Submitted to: Meeting Abstract
Publication Type: Abstract Only
Publication Acceptance Date: 4/4/2005
Publication Date: 6/20/2006
Citation: Kahn, M.F., Campbell, L.G., Nelson, R. 2005. Effect of fusarium root rot on sugarbeet in Minnesota, USA [abstract.] Proceedings 68th IIRB Congress MECC. http://220.127.116.11. Interpretive Summary:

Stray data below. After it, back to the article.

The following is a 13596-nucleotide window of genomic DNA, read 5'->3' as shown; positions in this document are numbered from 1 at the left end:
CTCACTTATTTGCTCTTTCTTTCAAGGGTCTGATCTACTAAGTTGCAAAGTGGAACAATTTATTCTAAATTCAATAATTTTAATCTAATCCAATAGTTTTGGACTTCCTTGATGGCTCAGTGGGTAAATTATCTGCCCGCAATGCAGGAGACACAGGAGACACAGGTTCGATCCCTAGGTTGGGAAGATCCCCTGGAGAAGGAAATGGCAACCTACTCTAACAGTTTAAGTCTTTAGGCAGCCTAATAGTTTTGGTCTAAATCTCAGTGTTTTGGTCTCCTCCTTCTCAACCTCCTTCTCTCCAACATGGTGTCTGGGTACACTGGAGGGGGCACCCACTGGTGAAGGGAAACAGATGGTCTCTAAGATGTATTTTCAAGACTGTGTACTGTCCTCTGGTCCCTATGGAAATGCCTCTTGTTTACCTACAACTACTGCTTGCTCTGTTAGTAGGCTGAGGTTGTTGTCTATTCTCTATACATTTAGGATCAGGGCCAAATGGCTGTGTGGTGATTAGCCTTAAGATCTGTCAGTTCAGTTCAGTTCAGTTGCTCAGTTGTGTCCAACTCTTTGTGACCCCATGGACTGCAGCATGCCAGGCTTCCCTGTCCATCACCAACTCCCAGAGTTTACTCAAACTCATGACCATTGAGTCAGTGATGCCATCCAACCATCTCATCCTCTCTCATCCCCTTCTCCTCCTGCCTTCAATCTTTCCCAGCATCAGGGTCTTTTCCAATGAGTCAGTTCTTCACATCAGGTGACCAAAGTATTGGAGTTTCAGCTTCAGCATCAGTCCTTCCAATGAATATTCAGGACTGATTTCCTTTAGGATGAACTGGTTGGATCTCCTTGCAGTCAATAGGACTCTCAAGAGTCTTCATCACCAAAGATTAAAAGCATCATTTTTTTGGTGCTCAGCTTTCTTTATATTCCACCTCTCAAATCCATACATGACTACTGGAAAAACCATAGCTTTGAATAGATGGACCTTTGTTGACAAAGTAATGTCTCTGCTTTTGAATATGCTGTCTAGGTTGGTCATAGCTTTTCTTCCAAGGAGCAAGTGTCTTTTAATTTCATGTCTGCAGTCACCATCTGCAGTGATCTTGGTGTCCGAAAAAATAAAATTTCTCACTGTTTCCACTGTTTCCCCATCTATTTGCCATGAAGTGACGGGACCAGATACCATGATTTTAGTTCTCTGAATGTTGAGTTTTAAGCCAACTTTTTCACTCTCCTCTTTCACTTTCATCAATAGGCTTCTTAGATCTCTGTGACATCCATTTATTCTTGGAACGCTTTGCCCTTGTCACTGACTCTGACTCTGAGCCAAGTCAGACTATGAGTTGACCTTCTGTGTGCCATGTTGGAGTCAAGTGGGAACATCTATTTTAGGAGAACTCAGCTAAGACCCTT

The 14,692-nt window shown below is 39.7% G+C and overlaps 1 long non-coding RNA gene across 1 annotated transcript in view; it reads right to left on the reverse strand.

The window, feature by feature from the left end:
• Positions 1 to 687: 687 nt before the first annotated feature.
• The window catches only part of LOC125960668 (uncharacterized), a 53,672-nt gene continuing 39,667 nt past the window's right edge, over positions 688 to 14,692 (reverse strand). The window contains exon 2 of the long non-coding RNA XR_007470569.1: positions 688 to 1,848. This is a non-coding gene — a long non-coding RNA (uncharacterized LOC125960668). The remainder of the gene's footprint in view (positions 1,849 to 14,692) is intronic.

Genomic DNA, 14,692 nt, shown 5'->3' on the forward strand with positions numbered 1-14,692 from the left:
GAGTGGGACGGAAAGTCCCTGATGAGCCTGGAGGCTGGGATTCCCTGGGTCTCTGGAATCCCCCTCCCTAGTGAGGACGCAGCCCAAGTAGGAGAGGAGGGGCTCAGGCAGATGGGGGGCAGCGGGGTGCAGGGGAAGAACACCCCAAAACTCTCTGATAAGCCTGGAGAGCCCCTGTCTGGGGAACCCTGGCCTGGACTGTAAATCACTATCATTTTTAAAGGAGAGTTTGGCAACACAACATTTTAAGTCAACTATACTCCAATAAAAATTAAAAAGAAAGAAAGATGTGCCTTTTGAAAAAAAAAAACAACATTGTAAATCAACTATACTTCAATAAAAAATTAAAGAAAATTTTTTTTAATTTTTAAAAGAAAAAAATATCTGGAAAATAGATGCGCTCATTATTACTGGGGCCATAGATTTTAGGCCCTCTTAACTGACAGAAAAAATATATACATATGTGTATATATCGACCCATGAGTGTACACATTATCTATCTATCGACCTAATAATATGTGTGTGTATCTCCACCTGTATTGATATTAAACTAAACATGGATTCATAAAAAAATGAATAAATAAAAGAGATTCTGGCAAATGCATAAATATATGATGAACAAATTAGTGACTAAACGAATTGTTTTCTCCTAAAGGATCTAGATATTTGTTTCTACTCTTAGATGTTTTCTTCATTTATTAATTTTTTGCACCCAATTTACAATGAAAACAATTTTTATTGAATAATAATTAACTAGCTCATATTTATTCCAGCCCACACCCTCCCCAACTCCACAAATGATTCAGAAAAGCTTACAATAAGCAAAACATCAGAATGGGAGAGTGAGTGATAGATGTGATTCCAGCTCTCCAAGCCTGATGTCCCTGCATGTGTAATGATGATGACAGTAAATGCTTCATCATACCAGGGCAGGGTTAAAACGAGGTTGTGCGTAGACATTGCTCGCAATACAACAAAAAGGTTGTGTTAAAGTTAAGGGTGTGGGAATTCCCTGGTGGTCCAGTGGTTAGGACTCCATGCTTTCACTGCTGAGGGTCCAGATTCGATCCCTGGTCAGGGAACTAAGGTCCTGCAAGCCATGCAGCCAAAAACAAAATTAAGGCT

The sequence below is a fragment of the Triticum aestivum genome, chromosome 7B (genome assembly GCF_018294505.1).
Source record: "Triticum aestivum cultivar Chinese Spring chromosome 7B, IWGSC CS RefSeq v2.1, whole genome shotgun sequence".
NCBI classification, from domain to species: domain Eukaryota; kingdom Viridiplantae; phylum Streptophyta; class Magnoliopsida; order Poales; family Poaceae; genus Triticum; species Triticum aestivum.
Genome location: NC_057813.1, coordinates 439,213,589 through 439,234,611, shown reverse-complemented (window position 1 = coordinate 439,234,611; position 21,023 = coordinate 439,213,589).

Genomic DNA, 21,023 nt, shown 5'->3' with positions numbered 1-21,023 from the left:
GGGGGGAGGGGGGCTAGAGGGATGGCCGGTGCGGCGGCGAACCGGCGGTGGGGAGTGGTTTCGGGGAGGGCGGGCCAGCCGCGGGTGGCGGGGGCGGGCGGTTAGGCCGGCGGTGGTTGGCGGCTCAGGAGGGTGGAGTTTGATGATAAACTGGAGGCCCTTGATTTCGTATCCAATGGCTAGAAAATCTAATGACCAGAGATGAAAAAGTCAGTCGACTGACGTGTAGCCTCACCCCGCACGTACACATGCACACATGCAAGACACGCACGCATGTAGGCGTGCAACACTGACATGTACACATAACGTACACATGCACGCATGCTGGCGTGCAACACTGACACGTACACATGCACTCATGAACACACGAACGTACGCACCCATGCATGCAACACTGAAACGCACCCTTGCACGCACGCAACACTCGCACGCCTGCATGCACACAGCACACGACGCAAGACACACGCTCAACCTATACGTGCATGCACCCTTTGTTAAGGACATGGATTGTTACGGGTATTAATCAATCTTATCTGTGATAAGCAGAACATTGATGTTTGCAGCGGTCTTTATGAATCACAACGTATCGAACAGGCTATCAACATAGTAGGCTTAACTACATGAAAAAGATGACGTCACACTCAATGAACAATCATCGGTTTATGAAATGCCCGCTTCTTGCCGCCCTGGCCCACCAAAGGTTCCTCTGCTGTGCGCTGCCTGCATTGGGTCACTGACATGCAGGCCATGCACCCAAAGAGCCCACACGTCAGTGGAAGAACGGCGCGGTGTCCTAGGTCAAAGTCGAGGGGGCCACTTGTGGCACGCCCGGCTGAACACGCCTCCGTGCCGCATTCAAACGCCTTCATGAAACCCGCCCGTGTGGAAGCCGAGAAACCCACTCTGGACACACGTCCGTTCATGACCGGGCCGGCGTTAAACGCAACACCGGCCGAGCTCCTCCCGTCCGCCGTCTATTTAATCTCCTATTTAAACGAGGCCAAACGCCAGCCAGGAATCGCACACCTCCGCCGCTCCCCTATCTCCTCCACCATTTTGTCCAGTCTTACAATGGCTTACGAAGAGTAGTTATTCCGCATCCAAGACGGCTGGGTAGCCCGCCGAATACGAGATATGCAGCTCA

Technical Abstract: Fusarium root rot (yellows) caused by the soil borne fungus, Fusarium oxysporum f. sp. betae, was first confirmed in 2002 as a pathogen of sugar beet in Minnesota and North Dakota. Fusarium oxysporum f. sp. betae survives as chlamydospores that germinate in the presence of sugar beet roots, penetrate, and invade the xylem vessels. Fusarium yellows symptoms first appear on the oldest leaves as interveinal chlorosis, followed by necrosis. Leaves eventually die but remain attached to the crown of the plant. The taproots do not show any external symptoms. Transverse sections through the lower portions of infected roots reveal a grayish brown discoloration of the vascular system. After harvest, sugar beet roots are stored in piles for 6 to 7 months in Minnesota and North Dakota. Roots infected with Fusarium root rot can increase losses in storage piles significantly. In 2004, roots of seven sugar beet cultivars were collected from a research site with severe Fusarium root rot. Roots were washed, placed in polyethylene bags and stored at 4ºC and high humidity. After 30, 60, and 120 d of storage, the root samples were weighed, placed in 23 l pails for 24 h, and respiration rates were determined by measuring the CO2 produced per kg of root per hour. Sucrose concentration and extractable sucrose concentration were determined 30 and 120 d after storage. A rot index, using a scale of 0 (no root rot) to 100 (completely rotted), was used to quantify the amount of rotted tissue 120 d after storage. For the seven cultivars evaluated, the mean respiration rates were 6.49, 8.96 and 19.18 mg CO2/kg root/hr 30, 60 and 120 d after storage, respectively; mean sucrose concentrations were 13.2 and 10.1% after 30 and 120 d, respectively; mean extractable sucrose concentrations were 108 and 68 kg/t after 30 and 120 d, respectively; mean root rot index was 31. The most resistant cultivar had respiration rates of 5.34, 6.32, and 9.47 after 30, 60 and 120 d in storage; sucrose concentrations of 14.8 and 13.6 % after 30 and 120 d in storage, respectively; extractable sucrose concentrations of 125 and 111 kg/t after 30 and 120 d in storage; and a rot index of 12. The most susceptible cultivar had respiration rates of 10.06, 15.43, and 31.78 mg CO2/kg root/hr 30, 60 and 120 d after storage, respectively; sucrose concentrations of 10.6 and 5.4 % after 30 and 120 d in storage, respectively; extractable sucrose concentrations of 79 and 24 kg/t after 30 and 120 d in storage; and a rot index of 63.